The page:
Coronavirus: EU medical teams deployed to Romania
Over the past 3 weeks, 9 countries have offered assistance to Romania via the EU Civil Protection Mechanism. A medical team from Denmark and another from Poland have arrived in Bucharest this week to help Romanian doctors treat the increasing number of COVID-19 patients.
Also this week, 350 oxygen concentrators from the rescEU stockpile hosted by the Netherlands were delivered to Romania, in addition to the 200 rescEU oxygen concentrators delivered earlier this month.
In the last days, via the EU Civil Protection Mechanism:
- Serbia has delivered 170 oxygen concentrators and 6,365 doses of monoclonal antibodies
- Germany offered 12,750 units of monoclonal antibodies and Slovakia offered 1,000 doses of monoclonal antibodies, 500,000 antigen tests and other medical devices
- Poland made a second offer of 150 oxygen concentrators, 55 cardiac monitors, 50 respirators, and other material.
Commissioner for Crisis Management, Janez Lenarčič, said: “The European Civil Protection Mechanism continues to prove its worth in the ongoing fight against the COVID-19 pandemic. I would like to thank Serbia for their first offer of assistance via the Mechanism and to Austria, Denmark, France, Germany, Italy, the Netherlands, Poland, Slovakia for their continuous assistance to Romania. The EU remains committed to channel all the necessary help to Romania and other countries in need.”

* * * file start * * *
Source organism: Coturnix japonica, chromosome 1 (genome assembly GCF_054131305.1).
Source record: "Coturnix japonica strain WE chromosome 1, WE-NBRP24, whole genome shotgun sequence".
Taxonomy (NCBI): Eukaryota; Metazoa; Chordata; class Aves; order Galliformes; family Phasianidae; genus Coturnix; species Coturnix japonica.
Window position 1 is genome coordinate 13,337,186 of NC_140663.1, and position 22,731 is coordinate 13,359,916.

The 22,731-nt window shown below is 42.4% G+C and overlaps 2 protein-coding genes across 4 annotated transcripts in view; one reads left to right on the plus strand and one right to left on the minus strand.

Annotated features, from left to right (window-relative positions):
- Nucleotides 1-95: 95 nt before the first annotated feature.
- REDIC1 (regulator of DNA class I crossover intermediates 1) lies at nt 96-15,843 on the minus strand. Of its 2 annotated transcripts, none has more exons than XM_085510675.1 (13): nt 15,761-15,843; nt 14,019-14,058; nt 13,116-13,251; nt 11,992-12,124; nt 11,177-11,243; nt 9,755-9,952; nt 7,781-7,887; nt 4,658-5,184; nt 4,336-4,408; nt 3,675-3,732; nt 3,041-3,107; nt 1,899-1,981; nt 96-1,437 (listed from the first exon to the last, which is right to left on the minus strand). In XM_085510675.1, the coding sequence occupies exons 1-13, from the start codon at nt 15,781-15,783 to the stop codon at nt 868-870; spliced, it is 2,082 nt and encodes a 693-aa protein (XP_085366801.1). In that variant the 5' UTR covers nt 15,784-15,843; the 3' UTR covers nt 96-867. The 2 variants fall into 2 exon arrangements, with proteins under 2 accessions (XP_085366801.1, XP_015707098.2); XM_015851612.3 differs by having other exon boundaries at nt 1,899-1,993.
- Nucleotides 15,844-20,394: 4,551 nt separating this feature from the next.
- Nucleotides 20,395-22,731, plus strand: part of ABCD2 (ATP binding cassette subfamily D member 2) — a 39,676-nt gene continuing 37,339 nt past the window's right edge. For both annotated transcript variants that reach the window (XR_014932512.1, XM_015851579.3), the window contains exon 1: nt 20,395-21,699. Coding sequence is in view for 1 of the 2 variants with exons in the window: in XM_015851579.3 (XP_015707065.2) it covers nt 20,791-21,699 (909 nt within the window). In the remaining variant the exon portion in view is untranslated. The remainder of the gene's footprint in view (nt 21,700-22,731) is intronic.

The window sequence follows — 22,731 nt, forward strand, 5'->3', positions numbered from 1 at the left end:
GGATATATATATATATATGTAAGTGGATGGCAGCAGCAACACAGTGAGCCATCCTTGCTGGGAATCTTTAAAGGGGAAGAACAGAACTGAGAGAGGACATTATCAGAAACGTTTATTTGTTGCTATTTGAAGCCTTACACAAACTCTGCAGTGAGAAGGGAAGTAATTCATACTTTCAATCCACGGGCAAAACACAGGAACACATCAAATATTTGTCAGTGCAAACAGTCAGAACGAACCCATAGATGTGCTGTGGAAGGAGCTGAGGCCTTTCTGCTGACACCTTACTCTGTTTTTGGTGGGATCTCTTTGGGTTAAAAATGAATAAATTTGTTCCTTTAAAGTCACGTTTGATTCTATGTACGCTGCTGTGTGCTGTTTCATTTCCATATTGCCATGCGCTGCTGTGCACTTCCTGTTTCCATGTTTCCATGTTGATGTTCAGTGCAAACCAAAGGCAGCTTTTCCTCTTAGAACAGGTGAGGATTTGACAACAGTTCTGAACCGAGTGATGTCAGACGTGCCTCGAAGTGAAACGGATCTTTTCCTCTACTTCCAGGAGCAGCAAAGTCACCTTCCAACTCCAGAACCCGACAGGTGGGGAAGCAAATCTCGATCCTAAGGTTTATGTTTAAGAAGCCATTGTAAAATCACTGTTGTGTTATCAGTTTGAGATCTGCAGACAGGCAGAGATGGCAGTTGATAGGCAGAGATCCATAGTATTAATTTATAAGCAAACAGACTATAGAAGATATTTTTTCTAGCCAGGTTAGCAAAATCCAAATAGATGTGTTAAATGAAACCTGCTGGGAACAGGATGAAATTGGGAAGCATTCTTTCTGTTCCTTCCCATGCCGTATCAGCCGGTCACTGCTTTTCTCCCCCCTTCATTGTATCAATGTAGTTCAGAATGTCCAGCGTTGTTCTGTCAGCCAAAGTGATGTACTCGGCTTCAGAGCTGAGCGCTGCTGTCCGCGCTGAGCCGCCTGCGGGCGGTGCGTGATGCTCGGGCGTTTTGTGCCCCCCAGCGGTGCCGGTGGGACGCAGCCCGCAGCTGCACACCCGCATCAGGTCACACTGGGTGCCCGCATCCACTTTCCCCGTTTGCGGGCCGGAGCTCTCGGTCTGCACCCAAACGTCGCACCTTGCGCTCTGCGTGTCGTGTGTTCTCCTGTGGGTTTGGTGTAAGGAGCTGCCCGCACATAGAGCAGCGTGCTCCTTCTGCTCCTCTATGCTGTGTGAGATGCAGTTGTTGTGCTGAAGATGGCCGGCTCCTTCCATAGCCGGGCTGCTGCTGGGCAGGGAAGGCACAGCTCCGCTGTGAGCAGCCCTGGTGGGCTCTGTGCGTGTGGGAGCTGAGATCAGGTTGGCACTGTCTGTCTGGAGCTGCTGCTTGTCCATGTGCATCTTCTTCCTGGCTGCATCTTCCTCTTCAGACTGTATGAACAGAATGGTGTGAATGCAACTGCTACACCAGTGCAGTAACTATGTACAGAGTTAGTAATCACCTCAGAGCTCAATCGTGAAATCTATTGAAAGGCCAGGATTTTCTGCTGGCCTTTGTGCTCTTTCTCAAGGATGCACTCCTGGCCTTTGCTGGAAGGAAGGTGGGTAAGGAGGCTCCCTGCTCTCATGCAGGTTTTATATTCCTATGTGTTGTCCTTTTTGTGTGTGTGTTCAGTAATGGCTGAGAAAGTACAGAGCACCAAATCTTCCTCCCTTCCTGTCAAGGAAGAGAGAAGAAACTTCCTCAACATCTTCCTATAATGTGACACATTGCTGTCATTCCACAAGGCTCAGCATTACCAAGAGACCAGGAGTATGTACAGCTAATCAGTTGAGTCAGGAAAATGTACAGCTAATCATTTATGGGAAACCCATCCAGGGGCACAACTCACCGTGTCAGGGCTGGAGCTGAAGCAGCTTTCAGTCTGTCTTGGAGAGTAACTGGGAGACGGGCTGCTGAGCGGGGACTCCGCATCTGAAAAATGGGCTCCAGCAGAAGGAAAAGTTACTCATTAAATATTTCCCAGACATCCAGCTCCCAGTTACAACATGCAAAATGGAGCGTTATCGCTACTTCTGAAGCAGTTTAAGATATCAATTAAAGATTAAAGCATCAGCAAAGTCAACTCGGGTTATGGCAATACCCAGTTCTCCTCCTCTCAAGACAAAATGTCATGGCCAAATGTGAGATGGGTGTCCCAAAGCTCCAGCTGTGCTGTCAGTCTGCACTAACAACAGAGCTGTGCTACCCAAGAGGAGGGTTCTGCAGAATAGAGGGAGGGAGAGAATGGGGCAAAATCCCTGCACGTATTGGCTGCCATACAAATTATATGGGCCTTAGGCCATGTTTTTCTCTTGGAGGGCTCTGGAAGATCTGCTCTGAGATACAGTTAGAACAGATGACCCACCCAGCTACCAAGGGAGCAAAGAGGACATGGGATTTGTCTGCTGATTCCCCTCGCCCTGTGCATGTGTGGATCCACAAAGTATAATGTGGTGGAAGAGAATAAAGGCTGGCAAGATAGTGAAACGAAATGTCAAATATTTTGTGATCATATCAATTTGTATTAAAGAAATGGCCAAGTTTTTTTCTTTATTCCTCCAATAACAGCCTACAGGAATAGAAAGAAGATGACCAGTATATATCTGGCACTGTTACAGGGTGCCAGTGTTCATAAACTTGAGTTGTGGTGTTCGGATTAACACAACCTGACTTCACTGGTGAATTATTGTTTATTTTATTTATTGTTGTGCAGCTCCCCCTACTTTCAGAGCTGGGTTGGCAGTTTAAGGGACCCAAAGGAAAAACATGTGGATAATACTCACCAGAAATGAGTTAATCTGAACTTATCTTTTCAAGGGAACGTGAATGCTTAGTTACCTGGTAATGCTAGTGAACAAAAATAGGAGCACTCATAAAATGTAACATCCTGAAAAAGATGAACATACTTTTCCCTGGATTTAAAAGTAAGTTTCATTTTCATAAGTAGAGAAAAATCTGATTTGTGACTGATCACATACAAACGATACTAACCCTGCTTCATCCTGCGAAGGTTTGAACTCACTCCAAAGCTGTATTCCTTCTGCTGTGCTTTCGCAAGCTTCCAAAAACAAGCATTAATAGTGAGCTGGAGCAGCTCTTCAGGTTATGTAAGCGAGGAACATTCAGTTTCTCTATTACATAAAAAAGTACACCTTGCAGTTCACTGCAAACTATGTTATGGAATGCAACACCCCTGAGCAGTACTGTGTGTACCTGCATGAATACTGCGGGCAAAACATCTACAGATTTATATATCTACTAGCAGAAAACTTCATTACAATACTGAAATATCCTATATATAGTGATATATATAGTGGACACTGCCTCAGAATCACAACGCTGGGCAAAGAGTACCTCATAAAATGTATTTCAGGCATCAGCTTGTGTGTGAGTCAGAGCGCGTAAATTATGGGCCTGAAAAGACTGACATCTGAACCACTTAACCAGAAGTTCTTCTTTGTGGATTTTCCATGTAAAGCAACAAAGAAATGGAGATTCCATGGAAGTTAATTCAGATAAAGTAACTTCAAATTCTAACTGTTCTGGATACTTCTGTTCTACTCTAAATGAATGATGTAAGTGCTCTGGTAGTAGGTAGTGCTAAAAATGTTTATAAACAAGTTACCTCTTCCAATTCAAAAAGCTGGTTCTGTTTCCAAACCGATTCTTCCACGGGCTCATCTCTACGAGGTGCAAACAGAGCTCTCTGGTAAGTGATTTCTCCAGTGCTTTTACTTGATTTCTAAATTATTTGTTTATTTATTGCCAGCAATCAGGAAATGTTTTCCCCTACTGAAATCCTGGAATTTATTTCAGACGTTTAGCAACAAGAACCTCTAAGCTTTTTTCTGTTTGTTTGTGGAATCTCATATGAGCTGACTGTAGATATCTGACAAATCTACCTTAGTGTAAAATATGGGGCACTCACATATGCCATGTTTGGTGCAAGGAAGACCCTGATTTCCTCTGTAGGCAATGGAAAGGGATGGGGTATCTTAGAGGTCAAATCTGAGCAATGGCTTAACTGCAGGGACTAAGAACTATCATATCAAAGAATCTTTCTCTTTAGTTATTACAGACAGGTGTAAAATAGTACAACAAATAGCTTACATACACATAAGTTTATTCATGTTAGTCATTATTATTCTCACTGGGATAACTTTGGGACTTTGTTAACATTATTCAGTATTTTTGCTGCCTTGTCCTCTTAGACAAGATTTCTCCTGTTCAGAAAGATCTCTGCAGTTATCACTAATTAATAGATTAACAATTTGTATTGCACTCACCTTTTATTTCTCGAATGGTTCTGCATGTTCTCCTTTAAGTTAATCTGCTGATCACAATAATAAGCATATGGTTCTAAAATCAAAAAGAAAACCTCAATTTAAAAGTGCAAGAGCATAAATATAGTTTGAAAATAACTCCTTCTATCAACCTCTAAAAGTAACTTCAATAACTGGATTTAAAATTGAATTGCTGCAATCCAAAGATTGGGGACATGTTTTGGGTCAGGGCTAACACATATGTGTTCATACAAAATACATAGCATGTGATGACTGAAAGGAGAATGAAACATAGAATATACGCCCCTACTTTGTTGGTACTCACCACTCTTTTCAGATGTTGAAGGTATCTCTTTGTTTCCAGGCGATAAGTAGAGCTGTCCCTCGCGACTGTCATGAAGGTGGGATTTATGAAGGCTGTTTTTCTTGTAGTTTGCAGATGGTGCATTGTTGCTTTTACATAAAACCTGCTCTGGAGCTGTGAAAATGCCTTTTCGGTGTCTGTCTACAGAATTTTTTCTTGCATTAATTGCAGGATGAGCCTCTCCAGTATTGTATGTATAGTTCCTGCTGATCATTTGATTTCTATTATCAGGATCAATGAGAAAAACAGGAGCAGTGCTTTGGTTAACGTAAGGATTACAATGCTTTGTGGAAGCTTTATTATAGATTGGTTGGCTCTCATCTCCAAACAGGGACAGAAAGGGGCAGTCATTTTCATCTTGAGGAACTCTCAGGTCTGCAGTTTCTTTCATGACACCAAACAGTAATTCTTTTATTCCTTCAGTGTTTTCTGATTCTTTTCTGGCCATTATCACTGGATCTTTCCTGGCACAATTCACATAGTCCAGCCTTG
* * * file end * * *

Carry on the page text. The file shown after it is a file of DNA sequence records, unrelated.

Following Romania’s request for assistance through the EU Civil Protection Mechanism, 1,075 packages of different intensive care medicines have been offered by Austria and an additional 89,030 vials of medicines, 18 ventilators, medical equipment and accessories have been offered by France.
In addition to 50 oxygen concentrators from Poland, 5,200 vials of monoclonal antibodies from Italy, 15 ventilators and 8 oxygen concentrators delivered from Denmark to Romania.
A medical team from Moldova that arrived in Romania 2 weeks ago continues to provide specialised medical assistance. Romanian COVID-19 patients have been transported to Hungary, Poland and Austria for treatment.
This is not a CAPTIS article. Originally, it was published here.